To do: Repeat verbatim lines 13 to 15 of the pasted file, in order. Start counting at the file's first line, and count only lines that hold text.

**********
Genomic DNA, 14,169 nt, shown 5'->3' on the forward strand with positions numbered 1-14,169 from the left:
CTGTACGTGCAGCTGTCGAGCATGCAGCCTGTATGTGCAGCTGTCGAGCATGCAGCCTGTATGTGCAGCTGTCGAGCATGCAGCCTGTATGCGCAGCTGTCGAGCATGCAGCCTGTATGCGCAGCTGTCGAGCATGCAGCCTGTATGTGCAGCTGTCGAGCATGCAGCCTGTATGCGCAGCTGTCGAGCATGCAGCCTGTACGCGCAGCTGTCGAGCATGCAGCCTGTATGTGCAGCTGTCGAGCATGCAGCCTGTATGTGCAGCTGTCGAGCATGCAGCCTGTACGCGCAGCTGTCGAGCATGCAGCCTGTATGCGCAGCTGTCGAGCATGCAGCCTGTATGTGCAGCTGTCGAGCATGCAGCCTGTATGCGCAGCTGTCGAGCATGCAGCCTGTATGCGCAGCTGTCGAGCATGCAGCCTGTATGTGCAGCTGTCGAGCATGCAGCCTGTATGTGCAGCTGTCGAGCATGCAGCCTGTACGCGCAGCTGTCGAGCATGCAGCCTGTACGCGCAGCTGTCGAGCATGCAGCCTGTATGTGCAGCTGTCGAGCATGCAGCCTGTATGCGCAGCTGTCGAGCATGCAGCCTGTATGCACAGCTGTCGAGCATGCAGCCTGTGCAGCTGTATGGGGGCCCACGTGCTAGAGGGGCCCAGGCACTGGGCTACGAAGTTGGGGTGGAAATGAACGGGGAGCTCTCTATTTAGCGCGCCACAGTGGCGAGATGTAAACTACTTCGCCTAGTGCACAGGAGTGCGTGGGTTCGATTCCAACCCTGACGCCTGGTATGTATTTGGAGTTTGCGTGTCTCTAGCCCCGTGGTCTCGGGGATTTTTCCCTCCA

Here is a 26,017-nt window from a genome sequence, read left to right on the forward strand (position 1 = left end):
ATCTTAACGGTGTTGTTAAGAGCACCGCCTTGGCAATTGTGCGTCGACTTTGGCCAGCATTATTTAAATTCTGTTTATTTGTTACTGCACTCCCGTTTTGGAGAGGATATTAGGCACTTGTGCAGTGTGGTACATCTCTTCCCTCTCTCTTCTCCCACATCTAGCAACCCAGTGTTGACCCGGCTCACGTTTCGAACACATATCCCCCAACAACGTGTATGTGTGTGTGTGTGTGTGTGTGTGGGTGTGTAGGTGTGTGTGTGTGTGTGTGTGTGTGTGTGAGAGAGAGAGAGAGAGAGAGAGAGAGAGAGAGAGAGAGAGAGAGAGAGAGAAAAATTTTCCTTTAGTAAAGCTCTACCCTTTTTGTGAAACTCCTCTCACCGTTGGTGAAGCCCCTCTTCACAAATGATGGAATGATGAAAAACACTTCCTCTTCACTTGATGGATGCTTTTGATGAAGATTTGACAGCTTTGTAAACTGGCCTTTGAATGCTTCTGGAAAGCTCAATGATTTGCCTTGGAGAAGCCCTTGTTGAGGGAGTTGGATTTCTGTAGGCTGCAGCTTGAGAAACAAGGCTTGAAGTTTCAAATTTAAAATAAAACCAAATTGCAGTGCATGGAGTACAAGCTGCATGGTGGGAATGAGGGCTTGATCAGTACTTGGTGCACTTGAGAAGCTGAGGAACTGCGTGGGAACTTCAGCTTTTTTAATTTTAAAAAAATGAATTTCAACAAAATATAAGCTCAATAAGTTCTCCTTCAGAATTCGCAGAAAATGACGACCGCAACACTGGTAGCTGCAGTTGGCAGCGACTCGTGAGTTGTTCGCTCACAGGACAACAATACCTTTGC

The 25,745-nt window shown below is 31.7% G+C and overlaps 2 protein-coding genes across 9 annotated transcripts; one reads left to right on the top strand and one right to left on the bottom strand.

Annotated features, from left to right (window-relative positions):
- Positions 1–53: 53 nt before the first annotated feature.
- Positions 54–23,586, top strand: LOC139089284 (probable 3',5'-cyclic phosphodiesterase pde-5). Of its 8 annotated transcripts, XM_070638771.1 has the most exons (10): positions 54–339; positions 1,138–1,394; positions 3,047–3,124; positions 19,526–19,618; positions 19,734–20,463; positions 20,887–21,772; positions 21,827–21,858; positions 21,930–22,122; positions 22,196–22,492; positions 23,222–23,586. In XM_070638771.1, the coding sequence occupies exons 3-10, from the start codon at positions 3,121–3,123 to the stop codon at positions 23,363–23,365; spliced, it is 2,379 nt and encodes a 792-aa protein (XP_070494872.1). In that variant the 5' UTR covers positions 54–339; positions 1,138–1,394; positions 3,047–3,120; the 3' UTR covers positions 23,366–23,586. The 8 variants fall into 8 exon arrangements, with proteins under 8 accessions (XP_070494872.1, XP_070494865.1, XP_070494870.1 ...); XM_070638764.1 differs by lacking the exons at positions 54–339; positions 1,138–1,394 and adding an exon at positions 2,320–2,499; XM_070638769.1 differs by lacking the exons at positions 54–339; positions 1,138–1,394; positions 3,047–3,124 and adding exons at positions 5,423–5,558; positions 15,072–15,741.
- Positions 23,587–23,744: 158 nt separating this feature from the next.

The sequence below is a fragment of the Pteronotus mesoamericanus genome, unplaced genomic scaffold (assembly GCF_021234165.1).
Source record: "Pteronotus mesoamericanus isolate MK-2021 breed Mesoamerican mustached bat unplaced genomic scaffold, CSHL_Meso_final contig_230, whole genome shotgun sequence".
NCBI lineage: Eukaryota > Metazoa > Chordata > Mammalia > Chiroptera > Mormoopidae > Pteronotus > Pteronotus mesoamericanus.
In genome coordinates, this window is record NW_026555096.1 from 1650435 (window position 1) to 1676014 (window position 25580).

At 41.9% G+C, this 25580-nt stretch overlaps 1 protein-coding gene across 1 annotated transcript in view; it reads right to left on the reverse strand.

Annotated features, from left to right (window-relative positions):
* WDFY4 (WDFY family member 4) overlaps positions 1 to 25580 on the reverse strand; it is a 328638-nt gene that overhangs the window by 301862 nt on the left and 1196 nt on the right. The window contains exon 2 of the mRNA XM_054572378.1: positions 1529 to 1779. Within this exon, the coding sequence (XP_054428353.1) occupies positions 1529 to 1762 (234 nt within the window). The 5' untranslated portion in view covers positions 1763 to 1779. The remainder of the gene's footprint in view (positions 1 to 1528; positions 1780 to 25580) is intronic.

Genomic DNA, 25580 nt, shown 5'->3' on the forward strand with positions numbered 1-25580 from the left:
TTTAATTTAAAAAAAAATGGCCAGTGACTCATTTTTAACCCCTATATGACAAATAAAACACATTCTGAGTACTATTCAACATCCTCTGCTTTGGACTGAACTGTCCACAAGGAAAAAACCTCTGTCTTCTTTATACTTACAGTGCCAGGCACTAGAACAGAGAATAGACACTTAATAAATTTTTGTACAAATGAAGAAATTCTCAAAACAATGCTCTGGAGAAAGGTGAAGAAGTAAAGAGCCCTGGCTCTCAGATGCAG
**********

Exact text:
In genome coordinates, this window is record NW_026555096.1 from 1650435 (window position 1) to 1676014 (window position 25580).

At 41.9% G+C, this 25580-nt stretch overlaps 1 protein-coding gene across 1 annotated transcript in view; it reads right to left on the reverse strand.

Annotated features, from left to right (window-relative positions):